If you haven’t heard of the activity Which one doesn’t belong? (WODB), it involves showing students four “things” and asking them to describe/argue which one doesn’t belong. There are heaps of examples of Which one doesn’t belong? in action for math(s) on the web, Twitter, and even in a book. From what I’ve seen, for math(s) I think the activity is pretty cool. In terms of whether WODB works for stats, however, I’m not so sure. Perhaps for definitions, facts, static pieces of knowledge it could work (?), but in terms of making comparisons involving data and its various representations (including graphs/displays), I need more convincing. There’s something different between comparing properties of shapes (for example), which remain fixed, and comparing data about something/someone, which could vary.
For example, which cat doesn’t belong? for the four “stats cats” data cards shown above. To make comparisons between the four cats means to reason with data, but if I am considering only the data provided in these four data cards then these comparisons are made without uncertainty. For example, I can say definitively, for these four cats, that:
- Elliot is the only cat with a name that has three syllables,
- Molly is the only female cat,
- Joey is the only cat is both an inside and outside cat,
- Classic is the only cat that uses a cat door.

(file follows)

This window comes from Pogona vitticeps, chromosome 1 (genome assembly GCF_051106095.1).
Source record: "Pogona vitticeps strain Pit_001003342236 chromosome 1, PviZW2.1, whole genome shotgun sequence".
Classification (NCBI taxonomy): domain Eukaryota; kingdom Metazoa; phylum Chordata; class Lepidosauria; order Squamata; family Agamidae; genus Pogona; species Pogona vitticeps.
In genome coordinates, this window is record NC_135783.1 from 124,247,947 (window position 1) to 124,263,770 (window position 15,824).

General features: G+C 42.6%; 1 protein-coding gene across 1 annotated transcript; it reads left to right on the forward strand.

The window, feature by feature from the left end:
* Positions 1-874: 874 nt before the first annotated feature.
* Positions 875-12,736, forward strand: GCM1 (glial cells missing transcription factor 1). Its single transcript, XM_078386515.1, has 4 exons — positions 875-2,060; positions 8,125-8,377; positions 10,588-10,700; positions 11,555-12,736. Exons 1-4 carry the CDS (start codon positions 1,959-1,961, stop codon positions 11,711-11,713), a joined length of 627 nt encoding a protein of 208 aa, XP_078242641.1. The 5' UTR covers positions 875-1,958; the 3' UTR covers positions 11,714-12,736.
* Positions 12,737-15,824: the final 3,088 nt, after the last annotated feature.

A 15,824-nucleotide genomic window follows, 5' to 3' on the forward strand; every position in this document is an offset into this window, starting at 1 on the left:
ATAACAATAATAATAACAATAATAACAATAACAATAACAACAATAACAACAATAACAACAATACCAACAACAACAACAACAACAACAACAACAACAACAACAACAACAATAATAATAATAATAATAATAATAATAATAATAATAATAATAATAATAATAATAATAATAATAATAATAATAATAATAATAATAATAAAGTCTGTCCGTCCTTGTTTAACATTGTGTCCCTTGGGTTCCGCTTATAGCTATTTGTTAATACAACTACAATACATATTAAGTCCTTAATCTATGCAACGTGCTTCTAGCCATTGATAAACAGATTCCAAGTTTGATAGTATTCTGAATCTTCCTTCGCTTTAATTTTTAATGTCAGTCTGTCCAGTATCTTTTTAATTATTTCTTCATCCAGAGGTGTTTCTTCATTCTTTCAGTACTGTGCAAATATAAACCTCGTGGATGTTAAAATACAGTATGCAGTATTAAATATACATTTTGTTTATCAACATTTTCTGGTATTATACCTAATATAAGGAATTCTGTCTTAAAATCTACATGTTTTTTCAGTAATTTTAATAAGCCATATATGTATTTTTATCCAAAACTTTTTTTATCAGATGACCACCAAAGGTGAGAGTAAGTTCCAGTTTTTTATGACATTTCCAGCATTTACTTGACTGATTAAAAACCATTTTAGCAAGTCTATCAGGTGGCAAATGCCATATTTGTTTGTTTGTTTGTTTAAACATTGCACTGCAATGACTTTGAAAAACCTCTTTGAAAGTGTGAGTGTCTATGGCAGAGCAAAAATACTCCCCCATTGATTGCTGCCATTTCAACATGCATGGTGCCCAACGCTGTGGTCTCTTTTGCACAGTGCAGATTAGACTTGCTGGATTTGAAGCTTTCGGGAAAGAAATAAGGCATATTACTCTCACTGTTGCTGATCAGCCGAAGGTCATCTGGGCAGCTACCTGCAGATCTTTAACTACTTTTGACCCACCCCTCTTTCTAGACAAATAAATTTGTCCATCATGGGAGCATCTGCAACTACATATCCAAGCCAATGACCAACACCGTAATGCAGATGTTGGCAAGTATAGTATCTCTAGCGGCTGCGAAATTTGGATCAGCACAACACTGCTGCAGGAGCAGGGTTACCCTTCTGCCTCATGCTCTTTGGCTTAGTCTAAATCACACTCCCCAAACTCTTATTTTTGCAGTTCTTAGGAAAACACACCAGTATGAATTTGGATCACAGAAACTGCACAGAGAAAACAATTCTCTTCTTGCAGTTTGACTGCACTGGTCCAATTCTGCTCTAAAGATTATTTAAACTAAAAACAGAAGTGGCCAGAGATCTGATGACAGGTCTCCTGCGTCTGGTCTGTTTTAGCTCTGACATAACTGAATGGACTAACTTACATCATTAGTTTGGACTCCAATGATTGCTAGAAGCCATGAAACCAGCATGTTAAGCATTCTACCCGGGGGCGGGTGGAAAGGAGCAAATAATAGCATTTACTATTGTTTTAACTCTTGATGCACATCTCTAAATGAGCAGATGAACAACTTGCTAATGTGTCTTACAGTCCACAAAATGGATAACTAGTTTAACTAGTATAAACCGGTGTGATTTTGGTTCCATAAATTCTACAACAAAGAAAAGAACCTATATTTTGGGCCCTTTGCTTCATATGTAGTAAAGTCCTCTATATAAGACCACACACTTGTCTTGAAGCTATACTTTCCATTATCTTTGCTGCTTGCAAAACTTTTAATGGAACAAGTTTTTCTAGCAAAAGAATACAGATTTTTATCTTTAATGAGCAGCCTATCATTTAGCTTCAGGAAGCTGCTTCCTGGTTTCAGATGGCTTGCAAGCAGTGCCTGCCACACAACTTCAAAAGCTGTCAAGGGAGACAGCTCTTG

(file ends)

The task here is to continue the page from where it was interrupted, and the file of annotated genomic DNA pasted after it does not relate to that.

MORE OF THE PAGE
I could argue many different cases for which cat (or photo) does not belong. This is all cool, but doesn’t feel like statistics to me. To me, statistics is all about using data to make decisions in the face of uncertainty, by appreciating different sources of variation and considering how to deal with these. In particular, statistical inferential reasoning involves going beyond the data at hand, thinking about generalisability, considering the quality and quantity of data available, and appreciating/communicating the possibility of being wrong not matter how “right” the methodology.
So while I appreciate that WODB allows for “not just one correct answer” and the development of argumentation skills, I’d be more happier if this kind of activity within statistics teaching led to the posing of statistical investigative questions: WODB->SIQ. Why? We need more data and more of an idea of where the data came from to really answer the really interesting questions that comparing these four cats might provoke us to consider. We need students to feel the uncertainty that comes from thinking and reasoning statistically and to help students find ways to deal with this uncertainty. We also need students to care about the questions being asked of the data – my worry here is that otherwise the question students might ask when using WODB is Who cares which one doesn’t belong? 🙂
Questions I have when looking at these stats cats data cards, which are interesting to me are: I wonder …. How many syllables do cats’ names have? Do most cats have two syllable names? Is Elliot (my cat!) an unusual name for this reason? Do I spend too much on cat food ($NZD30 per week)? Or maybe black cats are more expensive to feed? I won’t be able to get definitive answers to these questions, but by collecting more data and investigating these questions using statistical methods I can get a better understanding of what could be plausible answers.